IOWA CITY, Iowa - One big reason for Kirk Ferentz's overall success at Iowa, and especially against Penn State, is that his calm approach to adversity rubs off on his players.
Penn State knows this all too well, having lost games the past two years despite leading the Hawkeyes in the fourth quarter and appearing to be in control.
"It starts with him, just coaching us on being patient and not trying to do too much, let the game come to you," Hawkeyes defensive end Adrian Clayborn said of his coach.
"It's not good to get down necessarily, but I feel like if you rush it and try to overdo stuff or get out of your defense or your offense, then that's when things go down south. So I feel like if we just wait on it and wait on it and keep knocking, a door's going to open."
That philosophy filters down from Ferentz - who is now 8-2 against Penn State after Saturday's 24-3 win - and his ability to have his players believe they are never out of a game.
The Hawkeyes rallied from fourth-quarter deficits to win five times last season, including against Penn State. They trailed the Lions, 10-5, until Clayborn blocked a punt and returned it for a game-changing TD.
Ferentz vs. PSU
1999at IowaPSU, 31-7
2000at PSUIowa, 26-23
2001at IowaIowa, 24-18
2002at PSUIowa, 42-35
2003at IowaIowa, 26-14
2004at PSUIowa, 6-4
2007at PSUPSU, 27-7
2008at IowaIowa, 24-23
2009at PSUIowa, 21-10
2010at IowaIowa, 24-3
In 2008, Iowa rallied from nine points down in the fourth quarter to stun the third-ranked and undefeated Lions on a last-second field goal in week 10.
The Hawkeyes don't panic when they get down, in large part because Ferentz doesn't panic and is able to get his players to buy into that mindset.
"Coach Ferentz is very collected," defensive lineman Mike Daniels said. "He's very confident in what he does, and that builds a very collected and confident team.
"We feel as though you have no choice but to respect a man of that caliber to be able to - even when something negative happens on the field - he's very very relaxed. He picks guys up."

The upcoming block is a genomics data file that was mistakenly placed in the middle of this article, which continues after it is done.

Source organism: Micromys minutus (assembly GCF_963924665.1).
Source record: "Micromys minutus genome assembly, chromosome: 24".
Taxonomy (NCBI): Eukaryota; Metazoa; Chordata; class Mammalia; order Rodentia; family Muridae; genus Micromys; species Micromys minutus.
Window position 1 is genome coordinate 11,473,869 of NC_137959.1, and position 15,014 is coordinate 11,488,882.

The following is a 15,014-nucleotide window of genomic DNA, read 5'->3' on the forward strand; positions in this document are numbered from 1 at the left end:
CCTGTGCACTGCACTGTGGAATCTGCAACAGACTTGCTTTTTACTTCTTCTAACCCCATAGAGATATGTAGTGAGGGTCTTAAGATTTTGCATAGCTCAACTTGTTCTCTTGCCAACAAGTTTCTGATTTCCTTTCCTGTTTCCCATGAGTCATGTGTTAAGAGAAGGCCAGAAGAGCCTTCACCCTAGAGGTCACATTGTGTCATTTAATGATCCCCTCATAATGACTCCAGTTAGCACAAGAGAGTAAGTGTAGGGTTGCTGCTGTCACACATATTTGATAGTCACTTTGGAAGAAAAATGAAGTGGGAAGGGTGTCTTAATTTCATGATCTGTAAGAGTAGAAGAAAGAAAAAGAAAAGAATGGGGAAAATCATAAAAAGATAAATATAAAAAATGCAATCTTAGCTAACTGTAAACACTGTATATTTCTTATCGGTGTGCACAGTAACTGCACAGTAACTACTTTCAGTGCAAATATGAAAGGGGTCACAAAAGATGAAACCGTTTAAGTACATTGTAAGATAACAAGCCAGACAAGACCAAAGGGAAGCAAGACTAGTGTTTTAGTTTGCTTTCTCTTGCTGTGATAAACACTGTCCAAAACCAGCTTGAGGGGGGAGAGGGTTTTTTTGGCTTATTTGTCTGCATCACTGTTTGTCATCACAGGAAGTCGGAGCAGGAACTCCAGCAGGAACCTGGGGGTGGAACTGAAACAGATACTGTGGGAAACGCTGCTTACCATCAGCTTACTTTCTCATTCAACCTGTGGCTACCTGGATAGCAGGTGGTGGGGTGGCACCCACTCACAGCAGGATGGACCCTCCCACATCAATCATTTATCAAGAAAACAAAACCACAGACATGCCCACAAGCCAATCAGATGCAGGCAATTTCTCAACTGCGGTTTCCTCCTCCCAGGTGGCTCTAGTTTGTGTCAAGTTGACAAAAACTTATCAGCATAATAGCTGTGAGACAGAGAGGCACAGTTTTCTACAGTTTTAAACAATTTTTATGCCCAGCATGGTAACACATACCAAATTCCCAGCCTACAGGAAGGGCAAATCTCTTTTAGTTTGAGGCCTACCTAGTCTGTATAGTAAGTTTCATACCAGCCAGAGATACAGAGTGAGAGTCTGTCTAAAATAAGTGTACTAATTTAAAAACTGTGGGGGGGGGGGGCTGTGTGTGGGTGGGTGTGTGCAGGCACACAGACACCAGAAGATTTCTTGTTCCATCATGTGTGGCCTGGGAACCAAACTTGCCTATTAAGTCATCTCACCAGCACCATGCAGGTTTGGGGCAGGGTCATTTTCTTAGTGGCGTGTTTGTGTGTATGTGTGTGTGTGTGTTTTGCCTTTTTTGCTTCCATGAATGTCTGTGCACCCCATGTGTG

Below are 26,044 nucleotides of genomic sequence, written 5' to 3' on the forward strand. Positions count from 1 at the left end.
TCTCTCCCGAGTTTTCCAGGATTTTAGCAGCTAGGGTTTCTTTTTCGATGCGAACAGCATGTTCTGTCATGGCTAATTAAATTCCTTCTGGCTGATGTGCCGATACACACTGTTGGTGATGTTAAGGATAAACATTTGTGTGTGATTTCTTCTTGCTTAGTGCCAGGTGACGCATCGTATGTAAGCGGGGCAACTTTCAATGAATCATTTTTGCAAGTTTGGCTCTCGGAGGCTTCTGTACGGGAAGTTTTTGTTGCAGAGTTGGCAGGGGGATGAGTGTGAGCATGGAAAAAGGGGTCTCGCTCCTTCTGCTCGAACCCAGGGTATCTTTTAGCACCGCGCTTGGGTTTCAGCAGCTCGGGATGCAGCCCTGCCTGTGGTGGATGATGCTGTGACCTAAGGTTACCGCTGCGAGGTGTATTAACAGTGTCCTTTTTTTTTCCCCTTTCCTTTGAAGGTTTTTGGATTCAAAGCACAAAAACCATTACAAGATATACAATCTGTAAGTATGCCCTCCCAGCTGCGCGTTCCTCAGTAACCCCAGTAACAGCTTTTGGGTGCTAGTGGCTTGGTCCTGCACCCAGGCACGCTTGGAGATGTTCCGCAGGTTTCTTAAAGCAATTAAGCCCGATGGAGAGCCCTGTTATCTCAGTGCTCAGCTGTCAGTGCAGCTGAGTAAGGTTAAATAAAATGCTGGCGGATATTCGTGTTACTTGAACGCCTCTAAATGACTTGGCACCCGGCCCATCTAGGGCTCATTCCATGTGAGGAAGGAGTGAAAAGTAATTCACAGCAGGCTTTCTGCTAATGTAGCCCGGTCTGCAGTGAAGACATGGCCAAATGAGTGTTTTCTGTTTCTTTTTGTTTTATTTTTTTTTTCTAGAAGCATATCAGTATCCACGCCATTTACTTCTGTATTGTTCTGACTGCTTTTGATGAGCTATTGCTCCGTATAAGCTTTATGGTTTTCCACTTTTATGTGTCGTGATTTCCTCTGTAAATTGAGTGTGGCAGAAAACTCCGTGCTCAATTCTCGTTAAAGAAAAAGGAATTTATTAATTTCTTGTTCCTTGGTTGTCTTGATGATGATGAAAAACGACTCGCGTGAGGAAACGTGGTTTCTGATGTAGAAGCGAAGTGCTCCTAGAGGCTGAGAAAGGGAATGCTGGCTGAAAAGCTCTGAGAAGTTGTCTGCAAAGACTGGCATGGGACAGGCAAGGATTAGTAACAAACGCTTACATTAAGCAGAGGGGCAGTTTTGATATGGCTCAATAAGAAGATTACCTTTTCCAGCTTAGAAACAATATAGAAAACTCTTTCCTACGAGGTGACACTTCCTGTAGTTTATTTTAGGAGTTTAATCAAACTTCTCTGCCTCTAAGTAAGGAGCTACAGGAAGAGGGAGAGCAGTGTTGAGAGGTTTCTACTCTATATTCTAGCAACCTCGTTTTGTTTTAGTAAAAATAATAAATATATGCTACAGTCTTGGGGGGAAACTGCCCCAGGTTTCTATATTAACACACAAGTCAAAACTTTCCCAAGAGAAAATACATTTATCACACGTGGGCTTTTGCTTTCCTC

Few coaches have ever had the kind of success against Joe Paterno that Ferentz has had, with Alabama's Bear Bryant (4-0) and Michigan's Lloyd Carr (9-2) topping the list. Also Bill Curry was 3-0 with Alabama from 1987-89.
"Historically against [PSU], if you're going to have a chance to be there in the fourth quarter, you better play your best football," Ferentz said this past week. "We've done that. In the games we've done that, we've won. When we didn't do that, the game was over pretty early in '07. If you open the door at all for them, it makes it tough to win.
"The common denominator is you have to play your best football. We've been fortunate, done that in some instances. We've hung in there, played well in the fourth quarter."
Penn State, meanwhile, has made key mistakes in big games losing to Iowa. A pass interference call on safety Anthony Scirrotto helped keep the Hawkeyes' game-winning drive going in 2008, and last year the Lions were caught off guard and didn't have the right personnel in the game on the blocked punt.
"They just do a good job," Paterno said of the Hawkeyes. "They recruit well. The kids play hard. They're disciplined. You gotta beat them. They don't beat themselves."
Ferentz's name has come up for years as a possible successor to JoePa, but that's unlikely since he makes $3.65 million a year and is signed at Iowa through 2020.
It's somewhat ironic, given Ferentz's background as a Pennsylvania guy, that he has enjoyed so much success against Paterno. He has Pittsburgh roots and played his high school ball at Upper St. Clair, so he has great appreciation for PSU and its legendary coach.
"I was a young guy in awe of him," Ferentz said. "I'm past 50 and still in awe of him. I had such great respect as a young person growing up in that part of the country. You had him and Chuck Noll, two very local, very prominent coaches to watch."
Cory Giger can be reached at 949-7031 and firstname.lastname@example.org.